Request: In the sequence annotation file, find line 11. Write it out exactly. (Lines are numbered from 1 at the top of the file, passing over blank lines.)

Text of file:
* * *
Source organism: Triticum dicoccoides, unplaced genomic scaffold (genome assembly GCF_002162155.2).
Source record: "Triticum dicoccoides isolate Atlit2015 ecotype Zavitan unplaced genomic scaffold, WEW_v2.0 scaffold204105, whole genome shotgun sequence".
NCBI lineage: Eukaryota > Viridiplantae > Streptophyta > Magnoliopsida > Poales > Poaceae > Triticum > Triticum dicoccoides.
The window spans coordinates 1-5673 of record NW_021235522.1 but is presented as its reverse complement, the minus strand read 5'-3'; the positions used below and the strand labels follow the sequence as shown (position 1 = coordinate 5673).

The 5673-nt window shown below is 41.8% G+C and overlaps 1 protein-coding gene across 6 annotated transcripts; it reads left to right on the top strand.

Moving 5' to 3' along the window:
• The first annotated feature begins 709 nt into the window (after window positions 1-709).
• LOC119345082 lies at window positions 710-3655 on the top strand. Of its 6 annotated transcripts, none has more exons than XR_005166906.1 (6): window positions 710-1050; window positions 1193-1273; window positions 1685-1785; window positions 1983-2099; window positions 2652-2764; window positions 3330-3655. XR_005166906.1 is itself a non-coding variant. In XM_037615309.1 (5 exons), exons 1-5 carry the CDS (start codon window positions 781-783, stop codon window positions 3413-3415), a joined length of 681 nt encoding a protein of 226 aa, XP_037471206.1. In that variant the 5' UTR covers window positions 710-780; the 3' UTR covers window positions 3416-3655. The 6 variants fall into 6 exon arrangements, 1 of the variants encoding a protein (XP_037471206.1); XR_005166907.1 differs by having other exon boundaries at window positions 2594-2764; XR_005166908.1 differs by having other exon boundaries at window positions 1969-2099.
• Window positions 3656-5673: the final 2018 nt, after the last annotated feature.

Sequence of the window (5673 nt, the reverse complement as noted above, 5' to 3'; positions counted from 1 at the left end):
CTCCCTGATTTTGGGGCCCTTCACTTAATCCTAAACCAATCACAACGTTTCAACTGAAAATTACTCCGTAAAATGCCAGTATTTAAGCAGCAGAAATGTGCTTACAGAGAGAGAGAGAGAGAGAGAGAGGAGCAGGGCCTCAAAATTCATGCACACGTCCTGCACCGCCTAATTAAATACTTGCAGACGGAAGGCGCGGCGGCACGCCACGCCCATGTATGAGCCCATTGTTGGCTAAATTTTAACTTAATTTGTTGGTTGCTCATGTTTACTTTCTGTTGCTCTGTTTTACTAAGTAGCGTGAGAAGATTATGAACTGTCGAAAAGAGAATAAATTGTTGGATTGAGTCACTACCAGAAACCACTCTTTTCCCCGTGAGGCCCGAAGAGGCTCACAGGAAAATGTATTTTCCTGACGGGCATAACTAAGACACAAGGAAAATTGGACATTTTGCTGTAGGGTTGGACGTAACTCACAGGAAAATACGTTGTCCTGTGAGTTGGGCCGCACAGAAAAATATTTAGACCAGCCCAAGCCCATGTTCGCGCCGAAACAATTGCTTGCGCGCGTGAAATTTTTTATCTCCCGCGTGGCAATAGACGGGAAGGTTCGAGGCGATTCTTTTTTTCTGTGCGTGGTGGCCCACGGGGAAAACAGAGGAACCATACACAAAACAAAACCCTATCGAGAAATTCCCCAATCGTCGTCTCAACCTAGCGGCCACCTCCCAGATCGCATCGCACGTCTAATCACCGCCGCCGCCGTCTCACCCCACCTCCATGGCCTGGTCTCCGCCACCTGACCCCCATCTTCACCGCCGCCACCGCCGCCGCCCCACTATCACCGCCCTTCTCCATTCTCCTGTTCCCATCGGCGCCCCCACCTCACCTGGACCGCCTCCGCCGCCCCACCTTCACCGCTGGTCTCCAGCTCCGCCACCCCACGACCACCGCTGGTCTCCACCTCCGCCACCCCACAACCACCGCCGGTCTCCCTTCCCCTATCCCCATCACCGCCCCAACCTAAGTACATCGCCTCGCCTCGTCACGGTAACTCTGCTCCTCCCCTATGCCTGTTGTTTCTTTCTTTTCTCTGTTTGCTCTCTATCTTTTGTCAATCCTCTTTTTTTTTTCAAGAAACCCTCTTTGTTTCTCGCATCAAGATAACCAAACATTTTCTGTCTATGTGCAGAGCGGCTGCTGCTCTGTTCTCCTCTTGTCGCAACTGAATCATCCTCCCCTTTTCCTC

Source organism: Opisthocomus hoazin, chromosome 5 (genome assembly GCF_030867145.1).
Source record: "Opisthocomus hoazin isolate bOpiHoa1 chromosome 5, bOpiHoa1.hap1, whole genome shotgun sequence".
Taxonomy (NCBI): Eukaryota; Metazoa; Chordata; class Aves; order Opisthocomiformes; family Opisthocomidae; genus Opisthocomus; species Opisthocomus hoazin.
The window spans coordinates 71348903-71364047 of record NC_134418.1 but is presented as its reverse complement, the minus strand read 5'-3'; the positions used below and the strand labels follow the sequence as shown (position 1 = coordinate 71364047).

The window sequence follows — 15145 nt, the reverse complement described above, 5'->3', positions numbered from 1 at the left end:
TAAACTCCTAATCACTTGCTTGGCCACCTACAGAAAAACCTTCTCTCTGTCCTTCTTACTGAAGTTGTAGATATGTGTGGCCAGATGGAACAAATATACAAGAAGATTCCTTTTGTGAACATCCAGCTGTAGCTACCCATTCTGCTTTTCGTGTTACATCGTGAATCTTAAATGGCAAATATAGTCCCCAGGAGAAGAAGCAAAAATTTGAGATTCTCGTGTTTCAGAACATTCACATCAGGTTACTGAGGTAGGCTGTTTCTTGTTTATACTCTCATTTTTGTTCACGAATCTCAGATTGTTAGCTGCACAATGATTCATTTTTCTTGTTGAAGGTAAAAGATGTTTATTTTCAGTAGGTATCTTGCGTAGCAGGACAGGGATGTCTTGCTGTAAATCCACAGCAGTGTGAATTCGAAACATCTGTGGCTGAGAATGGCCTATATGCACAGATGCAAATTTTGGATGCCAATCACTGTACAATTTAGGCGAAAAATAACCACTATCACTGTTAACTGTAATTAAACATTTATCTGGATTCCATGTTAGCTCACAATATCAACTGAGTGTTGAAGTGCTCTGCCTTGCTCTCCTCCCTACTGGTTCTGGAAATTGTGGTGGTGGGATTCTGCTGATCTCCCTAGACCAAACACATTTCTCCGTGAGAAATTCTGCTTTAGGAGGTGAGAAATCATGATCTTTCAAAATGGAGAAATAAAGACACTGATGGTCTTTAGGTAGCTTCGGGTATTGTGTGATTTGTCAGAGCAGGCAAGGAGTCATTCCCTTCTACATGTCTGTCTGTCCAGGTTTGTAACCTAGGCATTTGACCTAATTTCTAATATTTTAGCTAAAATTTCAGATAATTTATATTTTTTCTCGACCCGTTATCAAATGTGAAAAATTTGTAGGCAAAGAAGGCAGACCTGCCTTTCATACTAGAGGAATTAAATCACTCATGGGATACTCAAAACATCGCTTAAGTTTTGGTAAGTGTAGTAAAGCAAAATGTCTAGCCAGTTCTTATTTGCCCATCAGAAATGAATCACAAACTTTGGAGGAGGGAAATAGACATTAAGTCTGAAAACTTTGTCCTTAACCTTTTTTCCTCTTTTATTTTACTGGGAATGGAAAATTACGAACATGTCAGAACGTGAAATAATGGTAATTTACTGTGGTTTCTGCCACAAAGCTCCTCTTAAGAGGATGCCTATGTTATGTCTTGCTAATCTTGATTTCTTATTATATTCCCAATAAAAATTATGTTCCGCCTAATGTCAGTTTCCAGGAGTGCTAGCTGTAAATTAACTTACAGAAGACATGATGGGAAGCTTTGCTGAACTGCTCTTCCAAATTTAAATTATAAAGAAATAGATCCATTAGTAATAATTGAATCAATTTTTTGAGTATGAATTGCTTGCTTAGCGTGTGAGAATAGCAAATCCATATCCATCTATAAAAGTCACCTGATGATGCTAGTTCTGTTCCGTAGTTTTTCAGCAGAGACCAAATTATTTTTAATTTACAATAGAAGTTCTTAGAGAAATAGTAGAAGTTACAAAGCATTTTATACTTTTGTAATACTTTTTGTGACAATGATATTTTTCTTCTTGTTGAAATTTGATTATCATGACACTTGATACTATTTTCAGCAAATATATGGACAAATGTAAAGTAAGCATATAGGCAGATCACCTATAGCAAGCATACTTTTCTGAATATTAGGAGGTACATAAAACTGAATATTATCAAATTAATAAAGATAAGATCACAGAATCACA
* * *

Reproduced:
CTCCCTGATTTTGGGGCCCTTCACTTAATCCTAAACCAATCACAACGTTTCAACTGAAAATTACTCCGTAAAATGCCAGTATTTAAGCAGCAGAAATGTGCTTACAGAGAGAGAGAGAGAGAGAGAGAGGAGCAGGGCCTCAAAATTCATGCACACGTCCTGCACCGCCTAATTAAATACTTGCAGACGGAAGGCGCGGCGGCACGCCACGCCCATGTATGAGCCCATTGTTGGCTAAATTTTAACTTAATTTGTTGGTTGCTCATGTTTACTTTCTGTTGCTCTGTTTTACTAAGTAGCGTGAGAAGATTATGAACTGTCGAAAAGAGAATAAATTGTTGGATTGAGTCACTACCAGAAACCACTCTTTTCCCCGTGAGGCCCGAAGAGGCTCACAGGAAAATGTATTTTCCTGACGGGCATAACTAAGACACAAGGAAAATTGGACATTTTGCTGTAGGGTTGGACGTAACTCACAGGAAAATACGTTGTCCTGTGAGTTGGGCCGCACAGAAAAATATTTAGACCAGCCCAAGCCCATGTTCGCGCCGAAACAATTGCTTGCGCGCGTGAAATTTTTTATCTCCCGCGTGGCAATAGACGGGAAGGTTCGAGGCGATTCTTTTTTTCTGTGCGTGGTGGCCCACGGGGAAAACAGAGGAACCATACACAAAACAAAACCCTATCGAGAAATTCCCCAATCGTCGTCTCAACCTAGCGGCCACCTCCCAGATCGCATCGCACGTCTAATCACCGCCGCCGCCGTCTCACCCCACCTCCATGGCCTGGTCTCCGCCACCTGACCCCCATCTTCACCGCCGCCACCGCCGCCGCCCCACTATCACCGCCCTTCTCCATTCTCCTGTTCCCATCGGCGCCCCCACCTCACCTGGACCGCCTCCGCCGCCCCACCTTCACCGCTGGTCTCCAGCTCCGCCACCCCACGACCACCGCTGGTCTCCACCTCCGCCACCCCACAACCACCGCCGGTCTCCCTTCCCCTATCCCCATCACCGCCCCAACCTAAGTACATCGCCTCGCCTCGTCACGGTAACTCTGCTCCTCCCCTATGCCTGTTGTTTCTTTCTTTTCTCTGTTTGCTCTCTATCTTTTGTCAATCCTCTTTTTTTTTTCAAGAAACCCTCTTTGTTTCTCGCATCAAGATAACCAAACATTTTCTGTCTATGTGCAGAGCGGCTGCTGCTCTGTTCTCCTCTTGTCGCAACTGAATCATCCTCCCCTTTTCCTC